Robin and Tom Gavin (Professor Emeritus) recently returned from a month-long visit to Taiwan. Tom was invited by his former grad student, Hsiao-wei Yuan, to participate in the 6th annual Biodiversity, Agriculture, and Culture of Taiwan (BACT) course. The course is for undergraduates and lasts four weeks. Students heard numerous lectures from faculty at National Taiwan University (NTU) on campus, but spent at least half the time traveling to museums, experimental farms and forests, biodiversity institutes, volcanoes, earthquake sites, coastal zones, marine research facilities, etc. where they were guided by local experts. This year, the course contained 25 students from Taiwan, China, and the United States. The entire course was given in English.
Tom gave several lectures and was the resident faculty advisor to students. Taiwan treats foreign academic visitors extremely well, so the Gavins had a fantastic experience and learned a great deal about this beautiful country and its culture. We hope that this will become an annual event for us. In addition, NTU’s faculty is excellent; I met several who received their Ph.D. from Cornell.
Any DNR undergrads who might be interested in this June-July course in 2013 may contact Jack Hsu at firstname.lastname@example.org.
Daniel Decker, chair of the Human Dimensions Research Unit, will co-chair a Special Session at the 78th North American. He and Ann Forstchen of the Florida Fish and Wildlife Conservation Commission will be facilitating this session entitled Do Public Trust Responsibilities Really Matter? This conference will be held March 25-30, 2013. Visit the Wildlife Management Institute’s page to read more about this special session.
DNR lecturer Jim Tantillo has been named executive director of Orion, The Hunters’ Institute. Orion, The Hunters’ Institute is an organization that provides leadership on ethical and philosophical issues related to fair chase and responsible hunting. To see the full press release, visit Orion, The Hunters’ Institute website.
The framing for the new classroom is up:
The framing has started on the ground floor, this picture is looking south west:
The foundation waterproofing is complete and the terracing outside the southeast offices is in place. Each terrace will be planted.
This is the first floor entryway facing east with the main entrance (facing Tower Road) on the right and the main office on the left. The archway on the right was one of the original features of Fernow:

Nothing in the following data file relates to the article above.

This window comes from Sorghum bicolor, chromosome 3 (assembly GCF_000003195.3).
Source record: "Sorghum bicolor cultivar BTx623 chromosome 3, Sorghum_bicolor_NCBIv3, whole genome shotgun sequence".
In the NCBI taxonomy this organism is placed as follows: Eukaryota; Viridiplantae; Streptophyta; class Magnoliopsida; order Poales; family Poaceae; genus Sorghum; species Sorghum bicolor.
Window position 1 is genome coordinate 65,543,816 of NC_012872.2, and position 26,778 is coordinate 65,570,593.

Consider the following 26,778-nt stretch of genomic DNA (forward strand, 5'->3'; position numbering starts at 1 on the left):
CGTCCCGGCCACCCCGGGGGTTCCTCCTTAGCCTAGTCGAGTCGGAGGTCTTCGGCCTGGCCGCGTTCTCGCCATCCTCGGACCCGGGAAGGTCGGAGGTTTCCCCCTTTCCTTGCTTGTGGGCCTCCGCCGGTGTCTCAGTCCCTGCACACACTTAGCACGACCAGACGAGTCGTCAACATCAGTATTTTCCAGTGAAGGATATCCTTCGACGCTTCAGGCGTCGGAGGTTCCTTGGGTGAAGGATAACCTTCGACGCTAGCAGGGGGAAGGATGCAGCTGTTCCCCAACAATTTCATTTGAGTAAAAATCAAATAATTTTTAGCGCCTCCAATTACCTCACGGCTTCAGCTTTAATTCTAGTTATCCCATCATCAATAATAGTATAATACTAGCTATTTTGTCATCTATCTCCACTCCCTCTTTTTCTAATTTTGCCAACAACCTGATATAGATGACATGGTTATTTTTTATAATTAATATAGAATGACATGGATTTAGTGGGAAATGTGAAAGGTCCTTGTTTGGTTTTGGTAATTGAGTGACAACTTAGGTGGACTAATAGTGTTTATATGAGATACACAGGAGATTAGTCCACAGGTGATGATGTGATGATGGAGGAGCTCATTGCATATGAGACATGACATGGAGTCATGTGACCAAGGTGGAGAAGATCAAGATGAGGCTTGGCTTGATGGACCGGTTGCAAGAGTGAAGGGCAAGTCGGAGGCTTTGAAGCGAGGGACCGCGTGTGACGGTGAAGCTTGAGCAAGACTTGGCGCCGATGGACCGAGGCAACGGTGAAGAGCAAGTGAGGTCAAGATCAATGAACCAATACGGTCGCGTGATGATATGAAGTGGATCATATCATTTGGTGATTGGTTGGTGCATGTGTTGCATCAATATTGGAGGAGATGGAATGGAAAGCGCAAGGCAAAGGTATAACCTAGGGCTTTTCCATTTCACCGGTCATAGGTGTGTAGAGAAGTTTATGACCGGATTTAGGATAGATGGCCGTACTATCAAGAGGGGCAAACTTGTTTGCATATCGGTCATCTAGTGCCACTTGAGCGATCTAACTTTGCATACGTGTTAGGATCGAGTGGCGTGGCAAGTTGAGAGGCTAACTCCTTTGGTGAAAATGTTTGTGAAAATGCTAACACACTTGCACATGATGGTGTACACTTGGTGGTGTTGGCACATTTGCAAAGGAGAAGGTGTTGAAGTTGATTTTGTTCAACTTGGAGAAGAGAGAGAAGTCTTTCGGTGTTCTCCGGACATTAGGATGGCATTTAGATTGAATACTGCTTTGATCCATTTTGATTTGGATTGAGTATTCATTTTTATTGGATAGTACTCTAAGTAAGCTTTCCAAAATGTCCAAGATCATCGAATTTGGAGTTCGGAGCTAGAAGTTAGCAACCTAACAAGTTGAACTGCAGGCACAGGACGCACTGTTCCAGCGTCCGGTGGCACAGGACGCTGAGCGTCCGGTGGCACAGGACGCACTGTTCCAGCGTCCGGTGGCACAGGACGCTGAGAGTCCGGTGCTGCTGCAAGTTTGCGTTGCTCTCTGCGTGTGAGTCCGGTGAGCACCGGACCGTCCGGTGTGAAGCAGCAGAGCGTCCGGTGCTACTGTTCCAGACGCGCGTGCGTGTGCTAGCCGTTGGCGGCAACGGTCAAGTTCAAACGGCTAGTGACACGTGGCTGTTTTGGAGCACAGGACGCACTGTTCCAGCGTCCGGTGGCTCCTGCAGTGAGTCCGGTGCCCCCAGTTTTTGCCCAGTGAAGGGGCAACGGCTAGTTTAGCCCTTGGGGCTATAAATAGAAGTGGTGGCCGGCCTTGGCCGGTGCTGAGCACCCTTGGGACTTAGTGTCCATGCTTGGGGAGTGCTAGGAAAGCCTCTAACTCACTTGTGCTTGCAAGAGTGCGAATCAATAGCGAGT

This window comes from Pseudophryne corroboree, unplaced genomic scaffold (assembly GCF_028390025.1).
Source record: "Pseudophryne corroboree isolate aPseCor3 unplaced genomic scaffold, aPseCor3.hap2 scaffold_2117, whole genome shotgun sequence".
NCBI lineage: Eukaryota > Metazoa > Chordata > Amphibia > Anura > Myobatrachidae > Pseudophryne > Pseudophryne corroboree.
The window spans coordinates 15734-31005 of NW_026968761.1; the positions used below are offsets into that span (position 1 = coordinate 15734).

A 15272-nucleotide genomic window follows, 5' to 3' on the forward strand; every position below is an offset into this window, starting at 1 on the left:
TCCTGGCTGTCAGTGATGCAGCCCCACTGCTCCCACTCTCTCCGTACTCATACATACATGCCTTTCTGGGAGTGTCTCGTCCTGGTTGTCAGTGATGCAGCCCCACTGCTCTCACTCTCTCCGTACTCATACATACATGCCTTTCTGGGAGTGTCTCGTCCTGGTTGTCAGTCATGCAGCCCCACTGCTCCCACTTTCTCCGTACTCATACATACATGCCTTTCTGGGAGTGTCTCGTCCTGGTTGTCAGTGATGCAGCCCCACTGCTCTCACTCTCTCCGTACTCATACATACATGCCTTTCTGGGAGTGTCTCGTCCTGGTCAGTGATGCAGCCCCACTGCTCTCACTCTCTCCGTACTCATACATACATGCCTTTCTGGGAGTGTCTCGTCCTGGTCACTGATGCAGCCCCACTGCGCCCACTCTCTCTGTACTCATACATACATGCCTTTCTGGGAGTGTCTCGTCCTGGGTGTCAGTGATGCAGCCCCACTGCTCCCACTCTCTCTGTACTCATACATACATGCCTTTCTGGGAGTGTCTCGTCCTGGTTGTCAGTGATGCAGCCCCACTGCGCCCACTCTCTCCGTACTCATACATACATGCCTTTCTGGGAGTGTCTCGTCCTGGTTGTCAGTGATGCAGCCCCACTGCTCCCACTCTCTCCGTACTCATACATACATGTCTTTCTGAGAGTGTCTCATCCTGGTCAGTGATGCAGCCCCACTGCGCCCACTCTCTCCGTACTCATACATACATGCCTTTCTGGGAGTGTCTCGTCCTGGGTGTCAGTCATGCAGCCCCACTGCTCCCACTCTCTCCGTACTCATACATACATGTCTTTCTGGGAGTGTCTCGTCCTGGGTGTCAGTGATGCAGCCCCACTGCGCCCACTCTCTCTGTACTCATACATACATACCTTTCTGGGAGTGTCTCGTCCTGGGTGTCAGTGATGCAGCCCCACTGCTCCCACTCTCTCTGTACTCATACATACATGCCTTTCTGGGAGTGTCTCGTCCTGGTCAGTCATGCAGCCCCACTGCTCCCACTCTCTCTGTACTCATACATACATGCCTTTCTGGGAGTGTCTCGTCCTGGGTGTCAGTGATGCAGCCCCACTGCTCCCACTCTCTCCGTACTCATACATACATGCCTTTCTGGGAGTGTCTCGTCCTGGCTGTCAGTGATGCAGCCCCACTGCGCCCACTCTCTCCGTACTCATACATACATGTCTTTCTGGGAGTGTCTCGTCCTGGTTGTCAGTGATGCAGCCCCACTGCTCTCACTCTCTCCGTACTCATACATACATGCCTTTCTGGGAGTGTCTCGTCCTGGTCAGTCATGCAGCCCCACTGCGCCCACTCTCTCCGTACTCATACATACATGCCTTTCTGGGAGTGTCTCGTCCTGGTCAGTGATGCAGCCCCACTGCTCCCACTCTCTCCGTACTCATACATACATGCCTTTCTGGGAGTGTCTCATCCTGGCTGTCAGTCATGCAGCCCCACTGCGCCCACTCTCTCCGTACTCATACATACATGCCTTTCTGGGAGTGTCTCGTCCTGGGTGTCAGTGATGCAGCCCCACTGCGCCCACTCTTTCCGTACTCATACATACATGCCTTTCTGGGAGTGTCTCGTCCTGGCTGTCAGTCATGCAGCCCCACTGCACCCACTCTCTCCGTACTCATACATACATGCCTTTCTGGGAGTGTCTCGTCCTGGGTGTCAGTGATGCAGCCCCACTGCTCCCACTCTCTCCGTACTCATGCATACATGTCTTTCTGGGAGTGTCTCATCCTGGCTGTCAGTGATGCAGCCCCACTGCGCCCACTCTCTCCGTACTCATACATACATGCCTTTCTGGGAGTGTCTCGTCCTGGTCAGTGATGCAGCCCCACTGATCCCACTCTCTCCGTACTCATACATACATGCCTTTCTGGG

This is the new Bernhard’s Parlor, in the same location as the former one. This will only be a breakroom, the copy/mailroom will be across the hall.
This is the second floor hallway facing east:
…and the second floor hallway facing west.
A typical faculty office.
A typical conference room, there will be one on each floor (a bit smaller on the ground and third floors):
A third floor corner office (Grad offices and Associates offices):
Cornell Lab of Ornithology staff member Jennifer Shirk is the first author on a recent Ecology and Society Paper. The paper is titled Public Participation in Scientific Research: a Framework for Deliberate Design. Click here to view the whole paper.
“Members of the public participate in scientific research in many different contexts, stemming from traditions as varied as participatory action research and citizen science. Particularly in conservation and natural resource management contexts, where research often addresses complex social–ecological questions, the emphasis on and nature of this participation can significantly affect both the way that projects are designed and the outcomes that projects achieve. We review and integrate recent work in these and other fields, which has converged such that we propose the term public participation in scientific research (PPSR) to discuss initiatives from diverse fields and traditions. We describe three predominant models of PPSR and call upon case studies suggesting that—regardless of the research context—project outcomes are influenced by (1) the degree of public participation in the research process and (2) the quality of public participation as negotiated during project design. To illustrate relationships between the quality of participation and outcomes, we offer a framework that considers how scientific and public interests are negotiated for project design toward multiple, integrated goals. We suggest that this framework and models, used in tandem, can support deliberate design of PPSR efforts that will enhance their outcomes for scientific research, individual participants, and social–ecological systems.”